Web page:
Stafford Crane Group dominates the Phoenix skylines amid construction boom

You only have to look up to see the changes coming to the valley.

Tower cranes are dotting the skyline, and there's one business that relocated to the valley, all the way from Europe, that's cashing in on the construction boom.

"He told his foreman, 'I got an operator for you.' He said, 'Show me.' He got the job, that's how it all started," said Jack Stafford of the Stafford Crane Group.

The Stafford Crane Group is the only tower crane builders in the country, and its international headquarters are right in Phoenix.

"It probably, typically takes four to five to six months to get the crane finished," Stafford said.

A tower crane is used on major construction projects around the world for lifting building materials from the surface to wherever it's needed.

A timelapse video provided by Stafford Tower Crane Group shows how a tower crane goes up one section at a time, hundreds of feet high. It's anchored by a concrete base and its long boom is balanced by a concrete counter weight at the back.

"We put up and down all of our own tower cranes," Stafford said.

Staffed Crane is run by the three Stafford brothers, Jack, Patrick and Derek, who moved their crane business from Ireland to Phoenix.

"The downturn came in Ireland and we had 49 cranes in Ireland. We had to move somewhere else in the world and this seemed as good a place as any," Stafford said.

Besides building new ones, the Staffords currently lease 30 cranes to different builders across the U.S. Fifteen of them are right here in the valley.

"Only in the last six months Phoenix has become the hot place where people want to build higher," Stafford said. "It's getting to the stage now where you could call it an explosion here in Phoenix because it's happening much quicker than it ever did before."

"It's one of our first multi-family projects on the west coast," Dan Carrillo said.

Carrillo is the Senior Superintendent for the Ryan Companies. One of their projects is on Central Avenue, just south of McDowell Road.

"A six story building. Two levels of concrete for parking, some offices and we hve four levels of multi-family units, 229 of them," Carrillo said.

They lease this tower crane from Stafford, which comes with a certified Stafford operator. And this is what it looks like from inside -- quite a view.

'The crane has been a real, real support apparatus to keep this project going," Carrillo said.

Operator Bill Book gave our SkyFox drone a wave as it hovered nearby. From a 100 feet high, Cook oversees everything below, and coordinates with a ground supervisor by radio.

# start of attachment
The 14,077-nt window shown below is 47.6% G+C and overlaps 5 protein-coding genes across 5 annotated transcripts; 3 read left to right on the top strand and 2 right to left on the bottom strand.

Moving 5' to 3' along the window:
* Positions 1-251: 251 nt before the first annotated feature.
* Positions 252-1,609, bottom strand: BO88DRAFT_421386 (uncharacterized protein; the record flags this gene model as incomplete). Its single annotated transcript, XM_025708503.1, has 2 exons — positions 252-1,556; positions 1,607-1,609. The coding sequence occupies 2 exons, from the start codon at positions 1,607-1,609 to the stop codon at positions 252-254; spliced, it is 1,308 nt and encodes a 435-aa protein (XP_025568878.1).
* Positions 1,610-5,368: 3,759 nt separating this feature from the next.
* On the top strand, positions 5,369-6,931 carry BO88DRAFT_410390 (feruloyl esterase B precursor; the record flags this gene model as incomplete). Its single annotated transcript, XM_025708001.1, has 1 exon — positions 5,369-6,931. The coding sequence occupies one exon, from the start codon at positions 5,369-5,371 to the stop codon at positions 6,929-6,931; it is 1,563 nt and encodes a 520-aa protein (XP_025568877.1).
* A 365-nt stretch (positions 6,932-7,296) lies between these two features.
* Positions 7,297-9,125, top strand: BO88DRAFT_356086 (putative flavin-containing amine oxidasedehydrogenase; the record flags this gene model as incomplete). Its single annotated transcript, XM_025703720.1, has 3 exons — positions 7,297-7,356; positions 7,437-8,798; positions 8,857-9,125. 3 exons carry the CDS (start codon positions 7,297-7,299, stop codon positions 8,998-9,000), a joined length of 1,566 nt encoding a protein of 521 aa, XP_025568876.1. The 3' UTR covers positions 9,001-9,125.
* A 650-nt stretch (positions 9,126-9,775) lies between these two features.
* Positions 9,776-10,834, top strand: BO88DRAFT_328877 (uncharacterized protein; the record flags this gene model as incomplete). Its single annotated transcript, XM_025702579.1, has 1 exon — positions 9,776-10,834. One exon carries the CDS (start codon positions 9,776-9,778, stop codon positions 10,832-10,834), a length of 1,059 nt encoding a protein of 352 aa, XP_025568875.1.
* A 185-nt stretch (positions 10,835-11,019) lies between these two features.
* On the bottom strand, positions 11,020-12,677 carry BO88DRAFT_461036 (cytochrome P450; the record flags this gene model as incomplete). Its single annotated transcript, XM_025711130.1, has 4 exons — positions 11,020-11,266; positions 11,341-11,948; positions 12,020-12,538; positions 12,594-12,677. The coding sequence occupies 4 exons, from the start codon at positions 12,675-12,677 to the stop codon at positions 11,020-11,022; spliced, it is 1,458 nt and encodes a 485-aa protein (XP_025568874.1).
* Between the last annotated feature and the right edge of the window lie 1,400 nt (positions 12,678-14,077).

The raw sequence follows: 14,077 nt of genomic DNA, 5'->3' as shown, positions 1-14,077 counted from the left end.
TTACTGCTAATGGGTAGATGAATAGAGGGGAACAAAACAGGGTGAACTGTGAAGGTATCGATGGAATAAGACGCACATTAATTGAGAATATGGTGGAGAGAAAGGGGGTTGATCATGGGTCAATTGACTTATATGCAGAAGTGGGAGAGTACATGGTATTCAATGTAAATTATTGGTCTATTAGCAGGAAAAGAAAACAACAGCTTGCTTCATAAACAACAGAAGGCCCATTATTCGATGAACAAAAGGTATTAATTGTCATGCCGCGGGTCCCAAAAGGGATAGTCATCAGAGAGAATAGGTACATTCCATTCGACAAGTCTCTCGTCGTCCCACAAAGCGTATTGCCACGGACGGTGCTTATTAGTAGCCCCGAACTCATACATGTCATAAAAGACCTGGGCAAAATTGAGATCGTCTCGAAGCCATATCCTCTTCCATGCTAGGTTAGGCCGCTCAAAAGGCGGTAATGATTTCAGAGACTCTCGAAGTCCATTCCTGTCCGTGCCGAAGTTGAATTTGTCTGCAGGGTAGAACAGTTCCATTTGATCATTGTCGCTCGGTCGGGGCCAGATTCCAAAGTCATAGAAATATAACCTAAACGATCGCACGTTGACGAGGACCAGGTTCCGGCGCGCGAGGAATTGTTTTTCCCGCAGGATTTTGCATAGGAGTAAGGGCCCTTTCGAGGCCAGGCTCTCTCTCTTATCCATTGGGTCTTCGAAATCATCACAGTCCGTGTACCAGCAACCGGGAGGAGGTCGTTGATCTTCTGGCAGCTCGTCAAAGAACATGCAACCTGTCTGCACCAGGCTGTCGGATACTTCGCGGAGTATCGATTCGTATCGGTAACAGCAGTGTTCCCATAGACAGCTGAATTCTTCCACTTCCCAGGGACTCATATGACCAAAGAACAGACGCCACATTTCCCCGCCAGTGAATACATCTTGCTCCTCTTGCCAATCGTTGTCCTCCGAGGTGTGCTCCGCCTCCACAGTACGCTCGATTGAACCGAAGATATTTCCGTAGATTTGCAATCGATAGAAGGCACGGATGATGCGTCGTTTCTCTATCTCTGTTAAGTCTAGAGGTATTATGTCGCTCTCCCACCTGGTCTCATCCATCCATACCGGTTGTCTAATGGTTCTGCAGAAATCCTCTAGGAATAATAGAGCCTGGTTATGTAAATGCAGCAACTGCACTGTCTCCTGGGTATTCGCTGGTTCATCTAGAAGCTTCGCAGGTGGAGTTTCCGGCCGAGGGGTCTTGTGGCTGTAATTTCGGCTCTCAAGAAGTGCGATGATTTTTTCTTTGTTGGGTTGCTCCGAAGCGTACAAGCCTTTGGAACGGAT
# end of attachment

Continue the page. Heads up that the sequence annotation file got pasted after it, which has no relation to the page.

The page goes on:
The ground supervisor is typically in a colorful hard-hat so the crane operator can spot him.

"You will also hear him blowing a whistle. 'Hey there's a load ahead,' and that allows all the other workers on site, about a hundred other guys, to kep them aware that, 'Hey there's a load overheard, beware,'" Carrillo said.

A some jobs, a crane operator can work ten to twelve hours a day.

"He's probably picking up 200 to 300 loads a day depending on what's coming in," Carrillo said.

So without climbing up and down a 100 to 200 feet of steps, how does the crane operator go to the bathroom?

"It used to be in a bottle. But now, we hae a toilet. A whole lot better now," said Adrian Leddy, a crane operator.

Leddy started with Stafford Crane when they were still in Ireland.

"I worked on a cricket stadium. When the cricket games were on, we could sit in the crane and watch," Leddy said.

Newer Stafford cranes come with a bathroom installed inside the crane cabin. It wasn't always that easy.

"Take it down with you at the end of the day in a bag," Leddy said.

He showed Fox 10 around a newer tower crane cabin under construction and where the new incinerator toilet goes.

"That's where the incinerator sits," Carrillo said.

"A proper bathroom. You can sit down on a toilet and do what you need to do and it's incinerated so at the end of the day, the operator pushes a button and it incinerates whatever is in the toilet," Stafford said.

From building its own bathroom equipped cranes to running a school for crane operators, this is one Phoenix company with sky-high expectations.

"A lot fo work, a lot of risk, but we are happy and we love doing what we do," Stafford said.

It can be a risky profession. Since 2000, there have been 668 tower crane related deaths worldwide. Severe weather caused roughly ten percent of them, according to a study done by